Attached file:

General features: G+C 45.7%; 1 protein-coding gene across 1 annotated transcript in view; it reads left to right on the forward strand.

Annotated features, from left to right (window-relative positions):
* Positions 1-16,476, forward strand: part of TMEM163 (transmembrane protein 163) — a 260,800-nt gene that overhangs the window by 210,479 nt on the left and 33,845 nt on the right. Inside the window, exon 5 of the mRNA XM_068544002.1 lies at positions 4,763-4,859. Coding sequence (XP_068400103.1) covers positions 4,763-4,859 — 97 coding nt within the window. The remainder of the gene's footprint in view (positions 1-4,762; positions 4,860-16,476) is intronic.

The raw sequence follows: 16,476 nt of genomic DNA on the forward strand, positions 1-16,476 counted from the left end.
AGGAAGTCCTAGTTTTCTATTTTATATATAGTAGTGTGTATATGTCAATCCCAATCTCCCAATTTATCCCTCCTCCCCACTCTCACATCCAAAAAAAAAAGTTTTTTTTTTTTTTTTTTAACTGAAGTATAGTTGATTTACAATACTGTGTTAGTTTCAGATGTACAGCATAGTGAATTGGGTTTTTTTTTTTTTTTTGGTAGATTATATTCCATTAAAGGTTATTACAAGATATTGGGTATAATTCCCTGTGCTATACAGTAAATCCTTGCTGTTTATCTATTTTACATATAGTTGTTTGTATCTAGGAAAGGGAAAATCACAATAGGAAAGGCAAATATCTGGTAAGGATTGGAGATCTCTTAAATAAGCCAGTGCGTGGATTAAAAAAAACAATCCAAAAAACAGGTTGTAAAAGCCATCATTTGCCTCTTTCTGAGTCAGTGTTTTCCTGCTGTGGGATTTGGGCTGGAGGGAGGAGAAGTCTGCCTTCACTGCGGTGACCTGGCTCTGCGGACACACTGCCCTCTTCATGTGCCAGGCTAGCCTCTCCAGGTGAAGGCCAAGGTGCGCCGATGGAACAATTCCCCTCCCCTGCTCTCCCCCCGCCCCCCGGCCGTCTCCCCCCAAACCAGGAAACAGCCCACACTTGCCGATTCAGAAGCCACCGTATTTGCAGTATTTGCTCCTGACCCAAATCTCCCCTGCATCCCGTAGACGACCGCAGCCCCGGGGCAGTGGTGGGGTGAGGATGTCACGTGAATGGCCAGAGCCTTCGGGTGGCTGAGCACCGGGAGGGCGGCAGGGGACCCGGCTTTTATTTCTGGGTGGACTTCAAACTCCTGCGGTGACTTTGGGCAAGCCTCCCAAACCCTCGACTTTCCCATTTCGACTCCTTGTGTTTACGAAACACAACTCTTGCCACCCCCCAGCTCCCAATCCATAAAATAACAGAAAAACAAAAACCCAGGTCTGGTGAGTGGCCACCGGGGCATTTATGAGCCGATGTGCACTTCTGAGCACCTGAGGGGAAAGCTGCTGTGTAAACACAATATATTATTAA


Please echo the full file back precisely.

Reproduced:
General features: G+C 45.7%; 1 protein-coding gene across 1 annotated transcript in view; it reads left to right on the forward strand.

Annotated features, from left to right (window-relative positions):
* Positions 1-16,476, forward strand: part of TMEM163 (transmembrane protein 163) — a 260,800-nt gene that overhangs the window by 210,479 nt on the left and 33,845 nt on the right. Inside the window, exon 5 of the mRNA XM_068544002.1 lies at positions 4,763-4,859. Coding sequence (XP_068400103.1) covers positions 4,763-4,859 — 97 coding nt within the window. The remainder of the gene's footprint in view (positions 1-4,762; positions 4,860-16,476) is intronic.

The raw sequence follows: 16,476 nt of genomic DNA on the forward strand, positions 1-16,476 counted from the left end.
AGGAAGTCCTAGTTTTCTATTTTATATATAGTAGTGTGTATATGTCAATCCCAATCTCCCAATTTATCCCTCCTCCCCACTCTCACATCCAAAAAAAAAAGTTTTTTTTTTTTTTTTTTAACTGAAGTATAGTTGATTTACAATACTGTGTTAGTTTCAGATGTACAGCATAGTGAATTGGGTTTTTTTTTTTTTTTTGGTAGATTATATTCCATTAAAGGTTATTACAAGATATTGGGTATAATTCCCTGTGCTATACAGTAAATCCTTGCTGTTTATCTATTTTACATATAGTTGTTTGTATCTAGGAAAGGGAAAATCACAATAGGAAAGGCAAATATCTGGTAAGGATTGGAGATCTCTTAAATAAGCCAGTGCGTGGATTAAAAAAAACAATCCAAAAAACAGGTTGTAAAAGCCATCATTTGCCTCTTTCTGAGTCAGTGTTTTCCTGCTGTGGGATTTGGGCTGGAGGGAGGAGAAGTCTGCCTTCACTGCGGTGACCTGGCTCTGCGGACACACTGCCCTCTTCATGTGCCAGGCTAGCCTCTCCAGGTGAAGGCCAAGGTGCGCCGATGGAACAATTCCCCTCCCCTGCTCTCCCCCCGCCCCCCGGCCGTCTCCCCCCAAACCAGGAAACAGCCCACACTTGCCGATTCAGAAGCCACCGTATTTGCAGTATTTGCTCCTGACCCAAATCTCCCCTGCATCCCGTAGACGACCGCAGCCCCGGGGCAGTGGTGGGGTGAGGATGTCACGTGAATGGCCAGAGCCTTCGGGTGGCTGAGCACCGGGAGGGCGGCAGGGGACCCGGCTTTTATTTCTGGGTGGACTTCAAACTCCTGCGGTGACTTTGGGCAAGCCTCCCAAACCCTCGACTTTCCCATTTCGACTCCTTGTGTTTACGAAACACAACTCTTGCCACCCCCCAGCTCCCAATCCATAAAATAACAGAAAAACAAAAACCCAGGTCTGGTGAGTGGCCACCGGGGCATTTATGAGCCGATGTGCACTTCTGAGCACCTGAGGGGAAAGCTGCTGTGTAAACACAATATATTATTAA